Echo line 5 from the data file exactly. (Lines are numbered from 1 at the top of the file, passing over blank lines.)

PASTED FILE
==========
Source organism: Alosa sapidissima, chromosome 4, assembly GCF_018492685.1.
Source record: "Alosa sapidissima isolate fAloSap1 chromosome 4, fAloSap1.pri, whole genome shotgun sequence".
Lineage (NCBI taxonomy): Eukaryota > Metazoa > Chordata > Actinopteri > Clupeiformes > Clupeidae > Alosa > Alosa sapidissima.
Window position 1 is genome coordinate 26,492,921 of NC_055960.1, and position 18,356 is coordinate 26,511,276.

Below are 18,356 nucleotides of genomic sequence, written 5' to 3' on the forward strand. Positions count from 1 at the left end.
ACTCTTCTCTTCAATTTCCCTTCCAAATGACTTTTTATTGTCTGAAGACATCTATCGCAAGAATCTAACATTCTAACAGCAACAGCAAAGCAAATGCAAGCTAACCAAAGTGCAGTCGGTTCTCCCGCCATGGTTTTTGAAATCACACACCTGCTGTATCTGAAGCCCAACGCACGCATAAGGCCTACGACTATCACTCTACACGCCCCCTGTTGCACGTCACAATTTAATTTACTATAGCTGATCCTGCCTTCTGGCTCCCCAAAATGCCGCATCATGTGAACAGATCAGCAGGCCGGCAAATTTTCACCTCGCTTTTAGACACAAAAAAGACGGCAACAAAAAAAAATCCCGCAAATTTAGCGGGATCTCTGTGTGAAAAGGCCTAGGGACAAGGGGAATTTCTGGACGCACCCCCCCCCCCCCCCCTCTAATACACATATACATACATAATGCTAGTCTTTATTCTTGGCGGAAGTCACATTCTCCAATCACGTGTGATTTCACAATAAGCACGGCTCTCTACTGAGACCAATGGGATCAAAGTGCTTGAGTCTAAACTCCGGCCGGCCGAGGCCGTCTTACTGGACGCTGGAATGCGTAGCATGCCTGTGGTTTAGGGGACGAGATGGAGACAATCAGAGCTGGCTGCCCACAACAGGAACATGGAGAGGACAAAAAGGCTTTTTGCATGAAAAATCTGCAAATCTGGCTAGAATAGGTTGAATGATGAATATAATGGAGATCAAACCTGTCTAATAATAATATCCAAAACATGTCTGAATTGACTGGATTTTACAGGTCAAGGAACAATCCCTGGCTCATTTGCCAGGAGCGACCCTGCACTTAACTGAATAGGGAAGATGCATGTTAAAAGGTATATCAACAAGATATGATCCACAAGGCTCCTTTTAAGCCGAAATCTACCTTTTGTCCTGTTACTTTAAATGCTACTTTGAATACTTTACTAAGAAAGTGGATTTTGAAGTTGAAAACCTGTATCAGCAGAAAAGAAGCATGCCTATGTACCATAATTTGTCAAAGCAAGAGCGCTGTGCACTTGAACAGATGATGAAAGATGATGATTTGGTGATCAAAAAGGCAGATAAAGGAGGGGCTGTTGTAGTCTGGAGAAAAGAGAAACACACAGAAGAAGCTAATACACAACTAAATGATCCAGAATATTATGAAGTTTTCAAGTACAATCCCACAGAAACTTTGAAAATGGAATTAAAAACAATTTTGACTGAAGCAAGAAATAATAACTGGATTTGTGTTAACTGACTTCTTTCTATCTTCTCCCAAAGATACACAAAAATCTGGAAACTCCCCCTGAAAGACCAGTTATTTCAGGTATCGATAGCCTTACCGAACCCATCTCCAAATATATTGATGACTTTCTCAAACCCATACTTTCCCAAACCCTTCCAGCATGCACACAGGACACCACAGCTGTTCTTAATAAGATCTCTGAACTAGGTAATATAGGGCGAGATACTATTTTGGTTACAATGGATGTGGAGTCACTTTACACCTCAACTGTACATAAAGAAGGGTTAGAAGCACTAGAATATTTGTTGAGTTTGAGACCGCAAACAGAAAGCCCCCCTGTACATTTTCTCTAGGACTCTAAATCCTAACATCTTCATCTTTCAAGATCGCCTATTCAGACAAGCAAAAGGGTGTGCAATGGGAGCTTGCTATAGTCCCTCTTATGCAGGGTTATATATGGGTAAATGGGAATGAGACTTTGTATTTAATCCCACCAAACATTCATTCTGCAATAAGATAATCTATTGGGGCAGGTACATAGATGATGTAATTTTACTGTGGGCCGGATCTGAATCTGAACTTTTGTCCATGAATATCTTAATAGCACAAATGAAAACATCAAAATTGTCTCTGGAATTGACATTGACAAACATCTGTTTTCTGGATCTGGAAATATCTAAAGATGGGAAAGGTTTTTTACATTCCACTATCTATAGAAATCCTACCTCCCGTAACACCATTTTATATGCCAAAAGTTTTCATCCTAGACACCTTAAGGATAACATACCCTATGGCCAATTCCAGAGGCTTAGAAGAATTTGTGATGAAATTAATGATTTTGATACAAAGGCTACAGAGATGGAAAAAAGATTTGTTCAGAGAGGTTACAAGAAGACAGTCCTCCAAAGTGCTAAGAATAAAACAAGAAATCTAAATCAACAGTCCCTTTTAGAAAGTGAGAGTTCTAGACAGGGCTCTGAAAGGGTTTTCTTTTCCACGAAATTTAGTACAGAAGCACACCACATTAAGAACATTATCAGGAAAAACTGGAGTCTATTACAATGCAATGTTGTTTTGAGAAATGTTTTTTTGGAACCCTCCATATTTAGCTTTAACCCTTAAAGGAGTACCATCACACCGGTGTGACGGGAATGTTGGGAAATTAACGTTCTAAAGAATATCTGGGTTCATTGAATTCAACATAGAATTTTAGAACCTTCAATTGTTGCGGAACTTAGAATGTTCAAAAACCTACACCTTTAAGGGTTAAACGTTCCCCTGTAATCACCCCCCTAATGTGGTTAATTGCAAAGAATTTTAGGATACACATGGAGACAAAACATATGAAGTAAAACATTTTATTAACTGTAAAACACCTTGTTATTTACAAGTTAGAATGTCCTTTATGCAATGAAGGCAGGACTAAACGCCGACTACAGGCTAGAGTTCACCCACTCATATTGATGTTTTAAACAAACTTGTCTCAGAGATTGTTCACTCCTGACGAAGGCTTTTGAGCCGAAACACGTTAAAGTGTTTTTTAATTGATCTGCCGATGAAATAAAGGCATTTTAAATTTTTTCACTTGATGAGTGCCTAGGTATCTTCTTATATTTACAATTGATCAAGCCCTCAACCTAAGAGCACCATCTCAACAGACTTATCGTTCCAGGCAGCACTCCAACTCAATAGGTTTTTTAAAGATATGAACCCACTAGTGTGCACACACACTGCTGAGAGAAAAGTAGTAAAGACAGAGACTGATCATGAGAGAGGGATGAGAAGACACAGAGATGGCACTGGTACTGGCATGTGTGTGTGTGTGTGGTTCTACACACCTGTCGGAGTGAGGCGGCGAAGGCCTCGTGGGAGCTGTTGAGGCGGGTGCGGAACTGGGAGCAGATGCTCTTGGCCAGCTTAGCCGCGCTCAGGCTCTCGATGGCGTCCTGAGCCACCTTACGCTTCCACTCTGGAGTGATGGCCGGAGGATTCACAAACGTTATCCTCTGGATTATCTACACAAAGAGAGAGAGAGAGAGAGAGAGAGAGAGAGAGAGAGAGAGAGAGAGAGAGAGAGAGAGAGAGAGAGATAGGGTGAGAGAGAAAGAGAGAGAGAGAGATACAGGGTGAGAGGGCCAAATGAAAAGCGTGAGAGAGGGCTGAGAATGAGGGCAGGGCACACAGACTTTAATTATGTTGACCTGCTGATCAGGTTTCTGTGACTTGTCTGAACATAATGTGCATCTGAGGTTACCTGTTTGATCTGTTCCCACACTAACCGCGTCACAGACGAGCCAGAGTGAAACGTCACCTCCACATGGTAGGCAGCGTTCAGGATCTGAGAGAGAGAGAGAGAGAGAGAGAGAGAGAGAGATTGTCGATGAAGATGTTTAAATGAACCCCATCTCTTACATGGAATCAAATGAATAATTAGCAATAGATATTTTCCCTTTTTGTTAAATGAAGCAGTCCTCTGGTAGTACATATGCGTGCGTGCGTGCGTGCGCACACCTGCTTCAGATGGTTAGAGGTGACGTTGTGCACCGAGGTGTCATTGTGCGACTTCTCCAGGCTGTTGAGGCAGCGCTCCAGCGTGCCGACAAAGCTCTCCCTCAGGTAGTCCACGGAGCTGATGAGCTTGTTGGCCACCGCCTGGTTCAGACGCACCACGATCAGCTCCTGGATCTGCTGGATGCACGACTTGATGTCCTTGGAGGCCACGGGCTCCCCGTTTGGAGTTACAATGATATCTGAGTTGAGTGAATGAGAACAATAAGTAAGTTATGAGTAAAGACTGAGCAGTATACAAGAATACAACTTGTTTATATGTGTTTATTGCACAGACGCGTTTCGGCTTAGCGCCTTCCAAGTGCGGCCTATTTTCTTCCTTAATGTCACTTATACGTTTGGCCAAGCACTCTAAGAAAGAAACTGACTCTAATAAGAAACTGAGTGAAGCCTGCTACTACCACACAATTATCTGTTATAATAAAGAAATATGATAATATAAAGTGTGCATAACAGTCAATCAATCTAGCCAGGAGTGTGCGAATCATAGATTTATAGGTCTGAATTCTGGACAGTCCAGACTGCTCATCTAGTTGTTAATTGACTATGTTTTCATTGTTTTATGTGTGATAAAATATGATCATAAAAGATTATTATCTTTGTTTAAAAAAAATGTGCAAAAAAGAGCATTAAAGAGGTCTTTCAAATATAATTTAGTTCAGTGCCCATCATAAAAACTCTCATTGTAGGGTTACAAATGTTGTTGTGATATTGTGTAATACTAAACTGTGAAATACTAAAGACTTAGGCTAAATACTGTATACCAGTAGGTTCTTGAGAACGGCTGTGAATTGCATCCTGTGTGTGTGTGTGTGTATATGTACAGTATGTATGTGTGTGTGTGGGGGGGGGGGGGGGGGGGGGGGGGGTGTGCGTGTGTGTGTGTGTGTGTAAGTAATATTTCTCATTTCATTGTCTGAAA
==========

Below are 18,356 nucleotides of genomic sequence, written 5' to 3' on the forward strand. Positions count from 1 at the left end.